Egypt might seem very far in distance and culture from the streets of Yangon, but the Burmese audience reacted audibly to the images of Egypt. They laughed out loud as the police officers spoke of the fairness of their system and gasped at the images of torture, manipulation and abuse. Whilst laughing as a police officer attempted to charm the camera with his version of good practice and justice, my neighbour excitedly whispered to me:

“It is just like our country.”

This moment highlighted the human nature of justice and the common understanding of abuse by authorities as wrong. Though they are worlds apart these people are tied by similar experiences and similar anger at their powerless in the face of such abuse. We so often debate the cultural nature of human rights, yet human moments like these remind us that justice its is broadest sense is something that we all hold strongly within us, whatever our cultural background.

A series of photos on Betel Nut from Dawei in the south of Myanmar. Betel is popular in Myanmar and is chewed as a stimulant. The production of Betel is an important source of livelihood for farmers in the Dawei area.

rolling betel

The ingredients of Betel

Betel ready to eat

An interesting article to share : ‘Rights Claiming in a Rule of Law Vacuum‘ by Jill Davison on practical approaches to human rights. She argues for approaches to securing human rights which do not rely on state institutions and rule of law. As the article very accurately points out in the rural parts of Burma, rule of law is a distant dream, whereas threats to human rights are a current concern. Methods which support local approaches to securing rights will allow for rights to be obtained through informal methods.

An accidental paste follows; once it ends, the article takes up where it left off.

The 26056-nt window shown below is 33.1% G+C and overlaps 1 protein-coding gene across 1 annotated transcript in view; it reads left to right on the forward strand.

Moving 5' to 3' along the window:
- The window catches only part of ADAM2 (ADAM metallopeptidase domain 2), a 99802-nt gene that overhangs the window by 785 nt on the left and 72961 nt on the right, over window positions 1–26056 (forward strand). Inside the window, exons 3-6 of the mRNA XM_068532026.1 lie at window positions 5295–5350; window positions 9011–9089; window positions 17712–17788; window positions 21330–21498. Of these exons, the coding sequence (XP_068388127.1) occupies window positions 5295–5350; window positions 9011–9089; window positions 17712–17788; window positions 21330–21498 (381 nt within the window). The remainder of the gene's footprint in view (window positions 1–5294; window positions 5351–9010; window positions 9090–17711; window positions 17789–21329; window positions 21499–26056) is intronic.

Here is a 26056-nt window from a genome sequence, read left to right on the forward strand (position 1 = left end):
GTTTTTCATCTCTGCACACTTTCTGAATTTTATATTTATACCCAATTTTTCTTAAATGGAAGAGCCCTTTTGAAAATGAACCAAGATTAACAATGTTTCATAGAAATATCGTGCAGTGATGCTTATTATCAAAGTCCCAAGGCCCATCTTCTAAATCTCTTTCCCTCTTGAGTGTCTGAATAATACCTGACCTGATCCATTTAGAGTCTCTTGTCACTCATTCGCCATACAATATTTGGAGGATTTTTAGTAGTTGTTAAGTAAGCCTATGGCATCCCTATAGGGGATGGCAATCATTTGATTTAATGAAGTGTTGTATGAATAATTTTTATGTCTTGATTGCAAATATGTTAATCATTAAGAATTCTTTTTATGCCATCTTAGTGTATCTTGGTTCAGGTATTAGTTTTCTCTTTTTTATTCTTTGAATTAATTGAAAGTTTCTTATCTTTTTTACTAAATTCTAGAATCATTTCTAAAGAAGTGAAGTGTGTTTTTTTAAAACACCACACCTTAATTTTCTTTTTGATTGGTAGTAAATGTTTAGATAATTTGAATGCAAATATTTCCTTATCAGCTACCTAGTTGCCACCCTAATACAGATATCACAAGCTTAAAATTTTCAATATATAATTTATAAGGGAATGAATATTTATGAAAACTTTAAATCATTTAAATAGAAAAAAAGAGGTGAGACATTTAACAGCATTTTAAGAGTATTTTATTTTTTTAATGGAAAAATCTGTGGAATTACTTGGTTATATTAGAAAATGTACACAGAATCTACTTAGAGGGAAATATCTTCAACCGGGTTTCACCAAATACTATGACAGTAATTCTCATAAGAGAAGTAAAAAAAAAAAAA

Here is an excerpt:

“It should come as no surprise that, given the persistently closed nature of political and legal institutions in Burma, villagers attempt to prevent displacement or secure some form of tangible redress through informal rights-claiming strategies like negotiation, non-compliance, complaint and open protest.What is surprising however is the development agenda’s persistent focus on support for state institutions, rather than for the concrete ways in which communities are already attempting to claim rights without institutional support. While civil society and NGOs tend to laud the increased space since the advent of civilian government in March 2011, this is often space for their own engagement with policymakers, rather than for village-level grievance airing or access to remedy.The assumption remains that the claiming of rights vis-à-vis business will predominantly be shaped by the internalisation of international norms into domestic laws, not to mention voluntary exposition of principles in corporate charters. While this is well and good, and the exposition of sound regulatory frameworks in Burma to be welcomed, the lack of clarity that plagues business and human rights norms, not to mention the enforcing role of National Human Rights Institutions (NHRIs), will long hinder attempts to institutionalise them, even in non-transitional contexts.